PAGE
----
The economy of ideas #1
Can the application of market thinking to any aspect of learning be a good thing? If we support the idea of a universal, comprehensive education system free of markets, selection and hierarchies surely we have no use for market metaphors?
Maybe there is an exception; the so-called ‘marketplace of ideas’ metaphor first used by the philosopher John Stuart Mill in On Liberty (1859). The idea is broadly that in an open society with freedom of expression, different ideas and opinions confront each other in a free and open encounter. Bad or wrong ideas can be challenged and the best win out.
For this to work, a level playing field is needed where a wide range of views can be heard and where people have the evidence and critical skills to evaluate them rationally. The model lends itself well to scientific and technological discourse where truth, albeit provisional, is easier to establish and expert peer-review is common. Things get more difficult when the ideas which are doing battle are cultural, political or religious where belief and tradition play a bigger part.
The notion that all the various ideas and opinions available are swirling around in a social ‘marketplace’ is appealing. Good ideas will be picked up and adopted, or ’bought’ by more people depending on how attractive or useful they find them. They will be tested and sharpened in debate with alternatives. Some will catch on and ‘succeed’ as intellectual commodities while others fail. Some will change through use and evolve into quite different ideas.
Here, perhaps, is one market where we don’t need to be cash rich to have plenty of choice. So perhaps this is a marketplace where it is theoretically possible for us to be on an equal footing and play our part regardless of our actual wealth and power in the real economy. Nevertheless, to make wise purchases we do need a solid educational grounding, a commitment to reason and some decent judgement – things which can take a lifetime to acquire.
Even if this market seems free, the truth is that the ideas of those in power or those which are backed by the strong are generally dominant. Reason does not always win out and some pretty poor ideas can become influential if they are persuasively expressed. And if power and dominance are important factors, so are numbers. Ideas which have mass support will carry extra weight for good or ill. In a democracy, elections don’t establish the truth of ideas just the support they have. Being one of many in holding a particular view doesn’t make that view any more correct but wrong-headed ideas with widespread support are obviously harder to resist. For example, superstitions persist not because they have stood the test of rational challenge but because they are believed by many people and get passed on.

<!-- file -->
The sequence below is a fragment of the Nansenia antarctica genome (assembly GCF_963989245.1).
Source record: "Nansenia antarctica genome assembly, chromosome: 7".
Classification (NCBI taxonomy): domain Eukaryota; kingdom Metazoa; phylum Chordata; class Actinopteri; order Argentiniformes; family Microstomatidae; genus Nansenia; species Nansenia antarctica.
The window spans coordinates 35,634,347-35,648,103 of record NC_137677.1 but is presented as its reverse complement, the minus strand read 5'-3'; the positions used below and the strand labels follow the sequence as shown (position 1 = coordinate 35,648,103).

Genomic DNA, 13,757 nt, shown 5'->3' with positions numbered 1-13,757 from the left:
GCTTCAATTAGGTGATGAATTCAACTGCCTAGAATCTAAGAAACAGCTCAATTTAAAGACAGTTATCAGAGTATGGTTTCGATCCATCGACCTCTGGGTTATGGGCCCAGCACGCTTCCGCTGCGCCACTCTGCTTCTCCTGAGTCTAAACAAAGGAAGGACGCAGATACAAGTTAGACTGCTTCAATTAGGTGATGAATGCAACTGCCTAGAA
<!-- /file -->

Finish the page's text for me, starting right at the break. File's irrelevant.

So where does this leave us as consumers of ideas in this less-than-free market? Do we give up and believe nothing? Or anything? Or do we just go with the majority for an easy life?
Like informed consumers in any real markets, we need to understand the choices which we have. To make the most of our position, we need to shop around and find the most reputable retailers. We need to cultivate healthy scepticism of the claims of salespeople and ask searching questions of their evidence, methods and motives while at the same time holding on to our hope that truth and wisdom can be found out there. In short, we need to be critical and ethical consumers while acknowledging that we will make the occasional unwise purchase and that we can always do better.
No matter how confusing our experience of the market of ideas is, we have to maintain a constant and utmost respect for truth and reason and distinguish them clearly from opinion and ideology. This doesn’t mean rejecting opinions or belief systems but as we develop our own, they should be built on foundations of truth and reason, open to challenge and informed by the sort of values which we can justify to ourselves and others.
The idea that human culture is developed through the competition between ideas for our attention and approval is pretty good. It’s not a bad place to start if we aspire to a better, more equal world based on truth, reason and mutual respect. We just need to be aware of all the distortions and injustices and recognise that the marketplace of ideas is not necessarily any freer or more democratic than the ‘real’ market.
Future posts will examine the idea of ‘memes’ and ‘powerful knowledge’.
Embracing the canon, resisting the canon (July 2015)
Learning is dialectical (April 2015)
Education as a whole and in its parts (November 2014)